Preparing Water Containers

There are three steps in preparing your water containers for long-term storage. Doing these three things correctly will go a long way in producing a successful long-term water storage.


Helpful cleaning solutions that don't require soap.


3 questions to ask yourself before you start filling.


Labeling tips that will help years down the road.

Water Storage
Cleaning & Disinfecting Containers

Once you purchase your containers, you're not quite ready to fill them with water just yet. Each will need to be carefully washed and disinfected beforehand. You will need to have some form of dish soap, water, and unscented bleach.


If you would rather not use soap, skip to disinfecting and use instead 1 part bleach to 4 parts water.

  • Wash inside with soap and water using as little soap as possible that will still get the job done.
  • Shake the container, or roll the barrel or drum, contacting all sides including the top.
  • Rinse out with plenty of water.
  • Repeat the rinsing one more time, making sure all soap residue is gone.


  • Add 1 teaspoon of bleach to every 1 quart of water. Make as much solution as needed to wash your containers / drums.
  • 5 & 7 gallon containers – use 1 quart
  • 15 gallon container – use 2 quarts
  • 50 to 55 gallon drums – use 1 gallon
  • Shake the container for at least 30 seconds, or roll the barrel to completely cover the sides, remember the top as well.
  • Discard the water solution and allow the container to air dry.
Water Storage
Filling Containers

Before you fill your containers, ask yourself 3 questions.

#1 How long am I storing my water?

Decide how long you would like to store the water before replacing it. Your decision will let you know whether or not you need to add a water preserver before you seal the lid. This is explained more next: Do you need a water preserver.

#2 Is my water safe to drink?

If you are using municipal city water, you're good to go. If you are unsure about the safety of your water or are using well water, captured water, or water from any untreated source that has not been chlorinated, you must treat it first, then add it to your containers.

#3 Am I using a water hose?

If yes, purchase a food grade plastic hose, the kind that are used in RVs. Regular garden hoses can contain lead and are not meant for drinking. Using a power nozzle will help you control the flow of water especially if you are filling away from grass.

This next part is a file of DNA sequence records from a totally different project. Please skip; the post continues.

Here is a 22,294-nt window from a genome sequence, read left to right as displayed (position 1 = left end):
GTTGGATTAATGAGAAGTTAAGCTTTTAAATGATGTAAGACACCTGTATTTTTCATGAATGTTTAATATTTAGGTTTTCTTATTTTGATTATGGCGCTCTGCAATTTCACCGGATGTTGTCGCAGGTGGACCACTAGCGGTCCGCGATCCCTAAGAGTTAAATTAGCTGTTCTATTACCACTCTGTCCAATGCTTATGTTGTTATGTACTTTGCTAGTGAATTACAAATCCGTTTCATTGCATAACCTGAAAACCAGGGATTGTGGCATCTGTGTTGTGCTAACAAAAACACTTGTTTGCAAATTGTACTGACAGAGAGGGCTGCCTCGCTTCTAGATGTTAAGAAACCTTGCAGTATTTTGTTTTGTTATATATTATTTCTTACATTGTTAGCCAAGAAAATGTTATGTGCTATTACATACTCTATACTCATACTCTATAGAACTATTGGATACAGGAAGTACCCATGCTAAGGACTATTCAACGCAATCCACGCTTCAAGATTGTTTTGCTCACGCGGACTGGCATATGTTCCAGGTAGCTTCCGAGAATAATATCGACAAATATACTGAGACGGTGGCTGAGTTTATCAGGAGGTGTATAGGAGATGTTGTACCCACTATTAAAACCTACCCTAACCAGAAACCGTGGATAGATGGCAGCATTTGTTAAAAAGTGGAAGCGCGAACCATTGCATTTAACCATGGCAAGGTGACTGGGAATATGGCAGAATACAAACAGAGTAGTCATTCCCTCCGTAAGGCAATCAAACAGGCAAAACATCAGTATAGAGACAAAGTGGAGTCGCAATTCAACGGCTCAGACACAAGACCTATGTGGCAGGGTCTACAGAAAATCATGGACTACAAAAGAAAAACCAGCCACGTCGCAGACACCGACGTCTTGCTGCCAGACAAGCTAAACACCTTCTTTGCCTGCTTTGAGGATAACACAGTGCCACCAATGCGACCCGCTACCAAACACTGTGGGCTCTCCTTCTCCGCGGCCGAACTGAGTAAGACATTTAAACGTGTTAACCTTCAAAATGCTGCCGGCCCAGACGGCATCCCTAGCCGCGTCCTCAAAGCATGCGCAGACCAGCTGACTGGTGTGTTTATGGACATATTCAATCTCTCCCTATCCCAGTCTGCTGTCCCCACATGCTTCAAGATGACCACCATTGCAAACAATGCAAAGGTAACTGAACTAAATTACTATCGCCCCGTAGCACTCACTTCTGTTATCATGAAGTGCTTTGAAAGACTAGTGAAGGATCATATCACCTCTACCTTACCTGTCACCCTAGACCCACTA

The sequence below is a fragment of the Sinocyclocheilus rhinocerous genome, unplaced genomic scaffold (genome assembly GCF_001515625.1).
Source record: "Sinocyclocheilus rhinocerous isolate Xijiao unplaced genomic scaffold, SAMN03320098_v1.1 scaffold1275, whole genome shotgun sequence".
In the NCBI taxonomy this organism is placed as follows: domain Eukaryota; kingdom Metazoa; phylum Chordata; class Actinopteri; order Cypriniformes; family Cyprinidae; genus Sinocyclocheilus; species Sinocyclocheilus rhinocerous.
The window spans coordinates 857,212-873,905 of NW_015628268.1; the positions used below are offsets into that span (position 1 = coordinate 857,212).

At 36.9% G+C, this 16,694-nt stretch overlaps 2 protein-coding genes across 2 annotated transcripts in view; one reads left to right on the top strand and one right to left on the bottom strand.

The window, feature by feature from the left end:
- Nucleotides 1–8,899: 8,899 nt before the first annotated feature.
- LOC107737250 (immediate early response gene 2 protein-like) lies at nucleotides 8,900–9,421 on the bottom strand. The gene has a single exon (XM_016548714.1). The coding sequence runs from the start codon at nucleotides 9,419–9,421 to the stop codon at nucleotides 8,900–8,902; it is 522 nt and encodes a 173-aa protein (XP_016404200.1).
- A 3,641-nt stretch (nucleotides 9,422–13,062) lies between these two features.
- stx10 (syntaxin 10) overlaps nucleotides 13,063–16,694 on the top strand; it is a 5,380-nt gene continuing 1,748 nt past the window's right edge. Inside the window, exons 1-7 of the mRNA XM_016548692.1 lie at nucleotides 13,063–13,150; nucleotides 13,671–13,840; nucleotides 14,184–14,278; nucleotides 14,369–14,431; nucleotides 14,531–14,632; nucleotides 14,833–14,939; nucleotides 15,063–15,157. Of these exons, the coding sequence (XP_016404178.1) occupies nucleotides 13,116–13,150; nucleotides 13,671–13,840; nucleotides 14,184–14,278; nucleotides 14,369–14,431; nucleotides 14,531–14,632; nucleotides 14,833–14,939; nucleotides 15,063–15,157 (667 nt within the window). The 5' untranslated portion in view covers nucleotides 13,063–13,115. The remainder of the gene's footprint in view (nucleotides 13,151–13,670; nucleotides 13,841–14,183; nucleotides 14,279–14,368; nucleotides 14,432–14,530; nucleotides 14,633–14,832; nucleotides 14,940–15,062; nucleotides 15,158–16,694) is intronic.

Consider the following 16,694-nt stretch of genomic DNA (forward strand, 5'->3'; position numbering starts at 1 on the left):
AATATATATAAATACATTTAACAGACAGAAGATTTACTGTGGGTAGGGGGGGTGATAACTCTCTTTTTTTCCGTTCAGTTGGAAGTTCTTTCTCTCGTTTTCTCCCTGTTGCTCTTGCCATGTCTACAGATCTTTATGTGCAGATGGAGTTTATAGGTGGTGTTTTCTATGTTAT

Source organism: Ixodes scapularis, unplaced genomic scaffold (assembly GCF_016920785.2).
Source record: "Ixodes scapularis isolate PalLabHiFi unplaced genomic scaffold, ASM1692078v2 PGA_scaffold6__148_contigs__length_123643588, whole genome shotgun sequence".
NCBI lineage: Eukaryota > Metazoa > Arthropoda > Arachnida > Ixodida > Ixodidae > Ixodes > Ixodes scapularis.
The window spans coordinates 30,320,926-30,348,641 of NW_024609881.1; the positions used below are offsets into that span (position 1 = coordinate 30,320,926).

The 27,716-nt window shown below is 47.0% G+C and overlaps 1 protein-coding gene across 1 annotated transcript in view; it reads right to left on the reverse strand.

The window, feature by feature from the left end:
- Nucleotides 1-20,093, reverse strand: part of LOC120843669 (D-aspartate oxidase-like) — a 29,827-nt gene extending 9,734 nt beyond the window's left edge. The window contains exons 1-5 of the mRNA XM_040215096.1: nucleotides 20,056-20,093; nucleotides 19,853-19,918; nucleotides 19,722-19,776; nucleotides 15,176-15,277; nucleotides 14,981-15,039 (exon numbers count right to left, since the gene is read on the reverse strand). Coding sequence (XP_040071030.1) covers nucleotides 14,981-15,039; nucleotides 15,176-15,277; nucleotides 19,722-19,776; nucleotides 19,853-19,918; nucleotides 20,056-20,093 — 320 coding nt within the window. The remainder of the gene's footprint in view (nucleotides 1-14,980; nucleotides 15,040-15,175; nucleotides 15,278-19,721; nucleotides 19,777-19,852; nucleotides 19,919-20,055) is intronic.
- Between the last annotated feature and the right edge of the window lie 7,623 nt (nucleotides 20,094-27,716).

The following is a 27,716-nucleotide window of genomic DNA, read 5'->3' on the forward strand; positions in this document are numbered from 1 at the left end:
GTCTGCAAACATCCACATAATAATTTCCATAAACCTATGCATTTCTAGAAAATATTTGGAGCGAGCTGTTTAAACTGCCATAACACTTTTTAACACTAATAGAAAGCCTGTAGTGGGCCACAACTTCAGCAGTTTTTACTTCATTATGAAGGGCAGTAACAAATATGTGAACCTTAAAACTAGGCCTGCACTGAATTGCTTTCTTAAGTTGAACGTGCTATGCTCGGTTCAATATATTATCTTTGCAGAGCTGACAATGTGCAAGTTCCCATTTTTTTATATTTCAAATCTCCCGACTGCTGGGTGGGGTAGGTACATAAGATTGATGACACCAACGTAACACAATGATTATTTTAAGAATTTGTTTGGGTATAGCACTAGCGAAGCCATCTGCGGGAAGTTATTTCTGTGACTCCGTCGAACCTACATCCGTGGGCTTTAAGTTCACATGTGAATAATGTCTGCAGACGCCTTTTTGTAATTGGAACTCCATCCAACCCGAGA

Do you need a water preserver?

Rotation at 6 Months

No preserver is needed if rotation takes place by or before 6 months. Municipalities pretreat their water with chlorine before it is piped to customers so further treatment is unnecessary.

Rotation at 5 Years

A water preserver is a good insurance policy for any amount of time that *exceeds 6 months. By adding a few drops, a water preserver helps your stored water avoid any buildup of organisms over time. But that protection will only last up to 5 years.

There are at least two choices on the market today that can help: Water Preserver & H20 ResQ - use as directed.

*Some believe if stored water is kept in an extremely controlled environment, there is no need to add a water preserver for storage longer than 6 months. They go even further stating that water in this envirnoment can last longer than 5 years in storage. If you are unsure, it's best to be safe.

Filling 5 to 15 gallon containers

  • If filling with a water hose, use a food grade plastic hose.
  • If filling in a bathtub or shower, first clean your shower head or water faucet with sanitizing solution.
  • Carefully fill your container to the fill line.
  • Add the water preserver if storing longer than 6 months.
  • Tightly screw on the lid, being careful not to touch the inside of the lid during handling.
  • Be sure to store a bung wrench for easy opening later.

If possible, fill the containers close to where they are going to be stored as they can get very heavy when filled.

Filling 50-55 gallon drums

You will need to fill your containers or drums in the location where you are storing your water. You will need to build a platform first. Once built, proceed with filling each drum.

  • When purchasing a food grade water hose, be sure to buy one that will reach into your garage.
  • Carefully fill each drum.
  • Add the water preserver if storing longer than 6 months.
  • Close the fill hose with bung nuts, being careful not to cross the threads.
  • Tighten with bung nut wrench to seal your water.

You can purchase a dolly sold specifically for 55-gallon drums. This allows you to wheel the drums into place if filling in your garage is not possible.

Water Storage
Labeling Containers

As with long term food storage, keeping accurate dates on your water storage is vital.

Tips for Labeling

Never write directly onto your storage container unless you don’t mind scribbles. Instead, try one of these two ideas.

  • Use a sticky label with added tape. Because most containers are stackable, avoid placing your expiration label on top.
  • Use a label that is affixed with twine and tie securely to each handle.

Make sure to switch out the labels at the next rotation.

Include the following information
  • storage date
  • planned rotation date
  • additives added, if any
  • potable or non-potable
Add a Reminder

Labeling your containers will help remind you when it comes time for rotation. For added security, place your rotation date on your calendar as a good reminder.